During the purge cycle, a very slight vacuum occurs inside the fuel tank in the order of -0.7"/H2O, if this pressure is not reached, an error code will be set. On other GM vehicles, could be the same in the Cruze, when the PCM gets bored will run this vacuum test three time, if that pressure is not reduced 2 out of 3, that sets the error code.

For ages, use to be one fuel line running to the engine, but when the larger engines and cramped underhoods became popular, a return line had to be added to prevent vapor lock. With fuel evaporative system the pressure line, return line, and the vent line were added, increasing the odds again for fuel leaks. With these cheap in-tank fuel pump, fuel recirculation became mandatory. Some of these tiny pumps were dissipating 140 watts!

Cruze did eliminate that return line by mounting the fuel pressure regulator inside of the tank, but with regulator problems, no longer a simple job to replace it, does have a neoprene diaphragm that can crack. Now the tank has to be dropped to replace it.

When driving in the rain, watch out for those water puddles, in the desert, watch out for that dust.
 

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Wondering if anyone here has had this happen or heard of this happening. When I take my Cruze to the, let's say theatre, when I come back out and start her up if I have left the climate controls on defrost I'll notice a strong smell of gasoline from the vents when I turn off defrost mode and back to bi-level. Like I said it takes being driven somewhere, the theatre, and left for a little bit, most often 10 minutes of being parked, and then started back up. The smell doesn't happen at any other time.

I am taking it to my dealer on Tuesday morning so if no one knows I'll keep you guys posted


Ben Jammin,
I would like to apologize for the issues that you are having with your Cruze. I would like you to keep me posted on the progress with your dealer. If you have any questions please feel free to contact me anytime.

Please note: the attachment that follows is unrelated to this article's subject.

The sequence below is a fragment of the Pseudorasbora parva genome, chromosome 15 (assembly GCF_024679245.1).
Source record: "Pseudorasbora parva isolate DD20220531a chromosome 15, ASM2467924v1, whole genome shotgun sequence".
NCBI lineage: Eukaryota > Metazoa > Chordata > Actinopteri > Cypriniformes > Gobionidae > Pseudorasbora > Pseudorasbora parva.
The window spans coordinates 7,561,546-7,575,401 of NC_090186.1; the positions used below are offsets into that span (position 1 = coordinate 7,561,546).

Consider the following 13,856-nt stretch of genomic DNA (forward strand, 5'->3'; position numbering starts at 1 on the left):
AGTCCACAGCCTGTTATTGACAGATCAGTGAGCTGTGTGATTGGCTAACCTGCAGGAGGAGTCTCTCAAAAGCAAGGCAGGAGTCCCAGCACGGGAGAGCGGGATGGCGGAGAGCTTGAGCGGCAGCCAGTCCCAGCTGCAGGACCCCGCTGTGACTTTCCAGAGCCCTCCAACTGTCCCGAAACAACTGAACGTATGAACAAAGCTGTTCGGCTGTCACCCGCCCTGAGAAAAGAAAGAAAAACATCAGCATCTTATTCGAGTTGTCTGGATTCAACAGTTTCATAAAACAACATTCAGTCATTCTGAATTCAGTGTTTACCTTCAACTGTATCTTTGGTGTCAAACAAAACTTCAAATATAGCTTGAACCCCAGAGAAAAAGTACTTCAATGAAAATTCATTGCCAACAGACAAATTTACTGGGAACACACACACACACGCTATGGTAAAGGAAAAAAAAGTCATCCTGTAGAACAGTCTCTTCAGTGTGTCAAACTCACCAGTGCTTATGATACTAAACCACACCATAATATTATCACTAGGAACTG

Thank you,
Stacy Chevrolet Customer Service
 

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Raw gasoline oder is not to be trifled with......I've seen the results.

But, in this case, I wouldn't be surprised if they found the air filter housing improperly seated.
After shutoff, a bit of fuel sits atop a closed (and hot) intake valve, and it will boil off.
The vapors are supposed to remain in the intake tract and are vacuumed and burned in the engine at startup......a poorly seated filter housing or ductwork will allow those vapors to hang under the hood....not enouph to cause a fire, just enouph for the cooling fan to suck into the HVAC system.

If there was a actual liquid fuel leak, say at the injector supply rail, the car would have a severe fuel odor as you walked up to it and fuel odor during operation.

Likely a simple repair.

Good luck,
Rob
 

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We've also had a couple of members report the Evap canisters needing replaced for some strange reason. This can also cause a brief gasoline odor. In any case, definitely get it taken in and fixed.
 

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Discussion Starter · #17 ·
Yea it's not a raw gas smell it's more of just fumes and I just pin pointed it down to when I start the car with the defroster on and switch it over to bi-level and hit max fan speed I'll get the smell every time so I'm going to duplicate it myself for the dealer lol they're not fooling me. Also I told my step dad who is a mechanic about the fuel evaporation system and he says yea that's a more likely cause. Though if I have the extended warranty I'm not sure why anyone would dread taking it into the dealer, shouldn't it all be covered?
 

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Discussion Starter · #18 ·
I have also looked all over under the hood and the fuel rail and lines and saw no leak or any trace of scent. It is strictly through the vents, and smells already burnt.
 

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Keep us posted on if and when you do go in to your dealership, Blancmange.
Regards,
Sarah (Assisting Stacy), Chevrolet Customer Service